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Nerds and Words: Week 32

The views expressed are those of the author and are not necessarily those of Scientific American.


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I have dug through the Internet this week and uncovered all this geeky goodness. You can find the thousands of links from previous weeks here.


I have marked my favorite links with a. Enjoy.


Science to Read, Write, and Watch

In the science communication sphere, the two big topics this week were Shark Week and Geek Week. A number of my colleagues covered the sharks, while I tried hard to geek out all week.

Shark Week Coverage:

My Geek Week Coverage:

What would you look like inside a spherical mirror? Like an acid trip

Time for “cautious optimism” as new malaria vaccine has 100% effectiveness in small trial

Catch a HUGE mako shark, open its stomach to find a whole sea lion head. Win-Win

How can a butterfly mimic itself? I must be at the nexus of the universe…

“There were two known methods by which animals could direct travel through the air. Now there are three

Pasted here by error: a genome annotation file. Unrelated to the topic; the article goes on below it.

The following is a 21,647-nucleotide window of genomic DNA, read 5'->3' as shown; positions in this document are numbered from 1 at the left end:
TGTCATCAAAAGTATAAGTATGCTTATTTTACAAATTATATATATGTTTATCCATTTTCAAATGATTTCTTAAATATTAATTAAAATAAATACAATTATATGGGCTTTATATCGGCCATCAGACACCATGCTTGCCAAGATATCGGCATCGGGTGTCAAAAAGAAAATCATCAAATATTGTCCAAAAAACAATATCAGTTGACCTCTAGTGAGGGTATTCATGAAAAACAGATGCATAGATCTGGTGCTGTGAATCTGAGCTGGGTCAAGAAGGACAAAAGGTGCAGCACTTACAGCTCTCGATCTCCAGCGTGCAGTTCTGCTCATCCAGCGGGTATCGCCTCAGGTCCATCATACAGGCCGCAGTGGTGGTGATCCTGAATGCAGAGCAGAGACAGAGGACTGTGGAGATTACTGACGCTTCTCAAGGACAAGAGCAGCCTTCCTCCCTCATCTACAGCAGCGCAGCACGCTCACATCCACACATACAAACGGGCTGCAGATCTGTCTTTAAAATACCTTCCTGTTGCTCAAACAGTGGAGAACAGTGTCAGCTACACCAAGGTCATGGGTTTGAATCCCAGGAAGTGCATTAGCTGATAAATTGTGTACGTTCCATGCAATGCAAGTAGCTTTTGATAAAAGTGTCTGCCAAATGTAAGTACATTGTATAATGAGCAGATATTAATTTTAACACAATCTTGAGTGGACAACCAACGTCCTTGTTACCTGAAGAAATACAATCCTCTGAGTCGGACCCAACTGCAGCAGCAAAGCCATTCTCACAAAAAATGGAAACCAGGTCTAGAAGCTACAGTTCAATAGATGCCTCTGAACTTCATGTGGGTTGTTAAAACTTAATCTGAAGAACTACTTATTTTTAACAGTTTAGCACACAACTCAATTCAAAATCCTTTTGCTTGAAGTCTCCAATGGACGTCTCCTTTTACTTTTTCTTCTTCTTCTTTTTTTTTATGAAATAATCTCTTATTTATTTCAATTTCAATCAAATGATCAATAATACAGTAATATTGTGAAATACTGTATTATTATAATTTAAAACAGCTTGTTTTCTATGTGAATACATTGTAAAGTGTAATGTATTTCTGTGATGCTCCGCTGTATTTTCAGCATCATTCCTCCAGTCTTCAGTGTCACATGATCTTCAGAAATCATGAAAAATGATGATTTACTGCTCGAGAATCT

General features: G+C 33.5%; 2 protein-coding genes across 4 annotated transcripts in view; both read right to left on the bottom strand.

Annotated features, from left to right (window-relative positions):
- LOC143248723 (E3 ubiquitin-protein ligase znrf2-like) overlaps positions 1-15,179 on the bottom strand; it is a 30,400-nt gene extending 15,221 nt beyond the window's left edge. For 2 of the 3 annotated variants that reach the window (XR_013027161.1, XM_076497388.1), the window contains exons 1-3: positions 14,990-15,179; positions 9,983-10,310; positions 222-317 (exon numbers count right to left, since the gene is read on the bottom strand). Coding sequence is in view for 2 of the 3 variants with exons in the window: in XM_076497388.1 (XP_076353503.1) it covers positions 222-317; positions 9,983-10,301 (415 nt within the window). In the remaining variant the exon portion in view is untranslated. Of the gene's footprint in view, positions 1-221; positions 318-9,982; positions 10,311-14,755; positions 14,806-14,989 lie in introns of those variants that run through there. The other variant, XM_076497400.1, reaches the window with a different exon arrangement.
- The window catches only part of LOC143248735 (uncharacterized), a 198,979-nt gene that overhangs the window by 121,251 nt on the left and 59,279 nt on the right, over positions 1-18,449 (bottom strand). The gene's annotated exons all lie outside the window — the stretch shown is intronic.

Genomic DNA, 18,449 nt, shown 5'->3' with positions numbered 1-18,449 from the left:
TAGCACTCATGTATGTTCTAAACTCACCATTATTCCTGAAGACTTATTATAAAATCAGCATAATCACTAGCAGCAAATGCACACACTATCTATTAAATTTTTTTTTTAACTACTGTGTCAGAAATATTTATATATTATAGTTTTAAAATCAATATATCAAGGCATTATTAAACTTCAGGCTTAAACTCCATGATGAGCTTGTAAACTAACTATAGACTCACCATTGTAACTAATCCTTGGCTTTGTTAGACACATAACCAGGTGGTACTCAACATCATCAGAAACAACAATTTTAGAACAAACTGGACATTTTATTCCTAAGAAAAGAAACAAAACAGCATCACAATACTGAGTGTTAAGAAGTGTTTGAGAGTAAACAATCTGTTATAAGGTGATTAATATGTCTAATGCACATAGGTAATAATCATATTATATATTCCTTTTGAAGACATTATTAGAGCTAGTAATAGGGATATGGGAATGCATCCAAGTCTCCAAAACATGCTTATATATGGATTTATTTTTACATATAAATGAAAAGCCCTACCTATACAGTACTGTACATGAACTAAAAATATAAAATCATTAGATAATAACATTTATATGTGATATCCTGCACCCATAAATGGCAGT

From the amazing camera of biologist and friend Phil Torres (@Phil_Torres): As a decoy-building spider, no better way to make a fake spider-leg than USING THE ACTUAL LEG OF AN INSECT. This is a leaf cutter ant fortress. Do you know who love yellow footed tortoises more than I do? Mosquitos, that’s who.

Mosquito mouth parts are actually like prehensile face-straws full of malaria!

We get so much use out of lab animals, but what is the most humane way to end their use?

It’s hard to lift a wet glass from a table because of a billion molecular bridges

Gluten: Defining a poorly defined fad

If hunger doesn’t kill you, it doesn’t make you stronger, new study

Do We Really Need a $380,000 Burger Grown in Petri Dishes?

Depth Perception & Death Prevention: Babies’ Visual Instinct

Why does your voice sound different when you hear it in a recording? Because of your vibrating skull

What it really looks like to leave Earth

How a sand storm can become even stronger by bumping into itself

After a stroke, Bond music sends man to “double-oh-heaven